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Epilepsy Behav. 2011 Oct;22(2):220-5. doi: 10.1016/j.yebeh.2011.07.017. Epub 2011 Aug 16.

Anticonvulsant and depressant effects of aqueous extracts of Carum copticum seeds in male rats.

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  • 1Department of Physiology, School of Medicine, Shahid Sadoughi University of Medical Sciences, Yazd, Iran.


In this study, the effects of aqueous extracts of Carum copticum seeds (CCS) were evaluated in kindling models of epilepsy. Additionally, the sedative and anxiolytic effects of the extract were assessed. For pentylenetetrazole (PTZ) kindling, rats received a subconvulsant dose of PTZ (40 mg/kg, ip) every second day and seizure stages were recorded. CCS aqueous extract (200, 400, or 600 mg/kg, ip) was injected 30 minutes prior to each PTZ injection. In electrical kindling, bipolar stimulating and monopolar recording electrodes were implanted stereotaxically in the right basolateral amygdala of male Sprague-Dawley rats. After kindling, the effect of aqueous extracts of CCS (200, 400, or 600 mg/kg, ip) on afterdischarge duration, duration of rearing, forelimb clonus, and loss of equilibrium (stage 5 seizure), and latency to the onset of bilateral forelimb clonus were measured. The sedative and the anxiolytic effects of CCS extracts were evaluated in an open-field apparatus and elevated plus maze, respectively. The results indicate that aqueous extracts of CCS have a significant anticonvulsant effect. Different doses of extract significantly delayed the incidence of every seizure stage in the PTZ model of kindling. Moreover, CCS extract (400 and 600 mg/kg, ip) suppressed afterdischarge duration, latency to the onset of bilateral forelimb clonus, and stage 5 seizure in the electrical kindling model. These results suggest that CCS extract has remarkable antiepileptic and central depressant effects.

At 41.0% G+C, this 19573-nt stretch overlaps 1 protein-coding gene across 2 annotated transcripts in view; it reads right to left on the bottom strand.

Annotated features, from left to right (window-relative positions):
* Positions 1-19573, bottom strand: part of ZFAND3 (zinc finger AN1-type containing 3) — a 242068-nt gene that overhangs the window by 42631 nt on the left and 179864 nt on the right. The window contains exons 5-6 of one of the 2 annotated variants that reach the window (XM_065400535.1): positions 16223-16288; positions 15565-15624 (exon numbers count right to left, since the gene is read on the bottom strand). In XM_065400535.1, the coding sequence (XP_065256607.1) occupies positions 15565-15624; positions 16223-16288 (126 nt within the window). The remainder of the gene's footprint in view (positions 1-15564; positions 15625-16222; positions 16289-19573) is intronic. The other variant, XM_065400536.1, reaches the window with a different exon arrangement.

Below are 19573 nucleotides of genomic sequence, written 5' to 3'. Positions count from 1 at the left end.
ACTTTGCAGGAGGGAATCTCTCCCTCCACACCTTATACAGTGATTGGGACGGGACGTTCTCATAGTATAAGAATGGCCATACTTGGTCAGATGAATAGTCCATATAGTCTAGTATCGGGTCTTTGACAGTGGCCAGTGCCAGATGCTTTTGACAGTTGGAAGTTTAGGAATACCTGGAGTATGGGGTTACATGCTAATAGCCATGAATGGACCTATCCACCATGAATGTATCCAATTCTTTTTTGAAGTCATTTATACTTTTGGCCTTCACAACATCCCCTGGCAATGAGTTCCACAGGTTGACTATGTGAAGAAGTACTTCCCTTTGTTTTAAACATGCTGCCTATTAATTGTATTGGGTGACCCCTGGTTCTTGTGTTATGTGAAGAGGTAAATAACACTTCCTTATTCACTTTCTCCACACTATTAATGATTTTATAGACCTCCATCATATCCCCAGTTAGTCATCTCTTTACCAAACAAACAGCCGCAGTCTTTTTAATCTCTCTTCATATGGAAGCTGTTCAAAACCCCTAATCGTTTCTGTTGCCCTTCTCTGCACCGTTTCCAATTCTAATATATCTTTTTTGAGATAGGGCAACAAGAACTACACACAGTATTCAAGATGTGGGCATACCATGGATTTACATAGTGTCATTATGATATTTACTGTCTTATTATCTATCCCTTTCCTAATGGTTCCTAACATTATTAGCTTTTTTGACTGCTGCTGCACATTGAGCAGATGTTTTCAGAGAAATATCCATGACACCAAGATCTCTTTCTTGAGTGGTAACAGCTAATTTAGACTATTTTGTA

Copyright © 2011 Elsevier Inc. All rights reserved.

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